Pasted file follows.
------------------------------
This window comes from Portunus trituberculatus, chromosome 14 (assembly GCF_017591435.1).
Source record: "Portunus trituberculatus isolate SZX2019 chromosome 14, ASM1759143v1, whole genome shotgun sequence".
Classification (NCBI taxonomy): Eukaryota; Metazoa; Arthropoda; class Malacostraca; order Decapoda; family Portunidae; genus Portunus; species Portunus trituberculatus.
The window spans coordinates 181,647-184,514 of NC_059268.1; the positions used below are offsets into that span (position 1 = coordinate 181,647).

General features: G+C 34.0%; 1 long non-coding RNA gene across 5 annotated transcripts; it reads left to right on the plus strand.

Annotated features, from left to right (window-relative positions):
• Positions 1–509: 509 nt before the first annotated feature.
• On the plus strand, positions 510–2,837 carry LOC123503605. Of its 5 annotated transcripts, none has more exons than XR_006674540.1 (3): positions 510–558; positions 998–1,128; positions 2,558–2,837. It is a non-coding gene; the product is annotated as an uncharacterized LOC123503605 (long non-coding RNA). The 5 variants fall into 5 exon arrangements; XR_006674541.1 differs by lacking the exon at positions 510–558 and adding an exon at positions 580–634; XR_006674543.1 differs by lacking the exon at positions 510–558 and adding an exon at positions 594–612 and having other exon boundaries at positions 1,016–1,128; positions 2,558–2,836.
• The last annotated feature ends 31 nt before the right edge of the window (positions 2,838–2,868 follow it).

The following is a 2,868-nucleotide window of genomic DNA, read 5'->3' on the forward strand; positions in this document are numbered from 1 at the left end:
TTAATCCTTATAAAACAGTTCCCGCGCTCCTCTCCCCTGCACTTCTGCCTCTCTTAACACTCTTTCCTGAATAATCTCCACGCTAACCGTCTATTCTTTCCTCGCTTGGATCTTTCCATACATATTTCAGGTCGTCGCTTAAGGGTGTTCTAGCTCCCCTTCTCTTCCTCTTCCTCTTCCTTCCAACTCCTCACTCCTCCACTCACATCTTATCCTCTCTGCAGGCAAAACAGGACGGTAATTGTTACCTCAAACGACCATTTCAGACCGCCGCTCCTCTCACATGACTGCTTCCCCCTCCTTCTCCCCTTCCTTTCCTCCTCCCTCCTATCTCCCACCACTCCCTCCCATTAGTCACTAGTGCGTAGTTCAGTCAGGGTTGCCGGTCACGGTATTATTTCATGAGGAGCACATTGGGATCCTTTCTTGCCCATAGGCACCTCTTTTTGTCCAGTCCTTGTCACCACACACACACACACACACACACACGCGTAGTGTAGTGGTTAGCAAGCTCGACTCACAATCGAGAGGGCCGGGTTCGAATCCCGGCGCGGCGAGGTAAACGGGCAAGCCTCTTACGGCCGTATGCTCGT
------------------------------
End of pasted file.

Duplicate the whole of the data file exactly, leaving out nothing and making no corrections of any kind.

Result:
This window comes from Portunus trituberculatus, chromosome 14 (assembly GCF_017591435.1).
Source record: "Portunus trituberculatus isolate SZX2019 chromosome 14, ASM1759143v1, whole genome shotgun sequence".
Classification (NCBI taxonomy): Eukaryota; Metazoa; Arthropoda; class Malacostraca; order Decapoda; family Portunidae; genus Portunus; species Portunus trituberculatus.
The window spans coordinates 181,647-184,514 of NC_059268.1; the positions used below are offsets into that span (position 1 = coordinate 181,647).

General features: G+C 34.0%; 1 long non-coding RNA gene across 5 annotated transcripts; it reads left to right on the plus strand.

Annotated features, from left to right (window-relative positions):
• Positions 1–509: 509 nt before the first annotated feature.
• On the plus strand, positions 510–2,837 carry LOC123503605. Of its 5 annotated transcripts, none has more exons than XR_006674540.1 (3): positions 510–558; positions 998–1,128; positions 2,558–2,837. It is a non-coding gene; the product is annotated as an uncharacterized LOC123503605 (long non-coding RNA). The 5 variants fall into 5 exon arrangements; XR_006674541.1 differs by lacking the exon at positions 510–558 and adding an exon at positions 580–634; XR_006674543.1 differs by lacking the exon at positions 510–558 and adding an exon at positions 594–612 and having other exon boundaries at positions 1,016–1,128; positions 2,558–2,836.
• The last annotated feature ends 31 nt before the right edge of the window (positions 2,838–2,868 follow it).

The following is a 2,868-nucleotide window of genomic DNA, read 5'->3' on the forward strand; positions in this document are numbered from 1 at the left end:
TTAATCCTTATAAAACAGTTCCCGCGCTCCTCTCCCCTGCACTTCTGCCTCTCTTAACACTCTTTCCTGAATAATCTCCACGCTAACCGTCTATTCTTTCCTCGCTTGGATCTTTCCATACATATTTCAGGTCGTCGCTTAAGGGTGTTCTAGCTCCCCTTCTCTTCCTCTTCCTCTTCCTTCCAACTCCTCACTCCTCCACTCACATCTTATCCTCTCTGCAGGCAAAACAGGACGGTAATTGTTACCTCAAACGACCATTTCAGACCGCCGCTCCTCTCACATGACTGCTTCCCCCTCCTTCTCCCCTTCCTTTCCTCCTCCCTCCTATCTCCCACCACTCCCTCCCATTAGTCACTAGTGCGTAGTTCAGTCAGGGTTGCCGGTCACGGTATTATTTCATGAGGAGCACATTGGGATCCTTTCTTGCCCATAGGCACCTCTTTTTGTCCAGTCCTTGTCACCACACACACACACACACACACACACGCGTAGTGTAGTGGTTAGCAAGCTCGACTCACAATCGAGAGGGCCGGGTTCGAATCCCGGCGCGGCGAGGTAAACGGGCAAGCCTCTTACGGCCGTATGCTCGT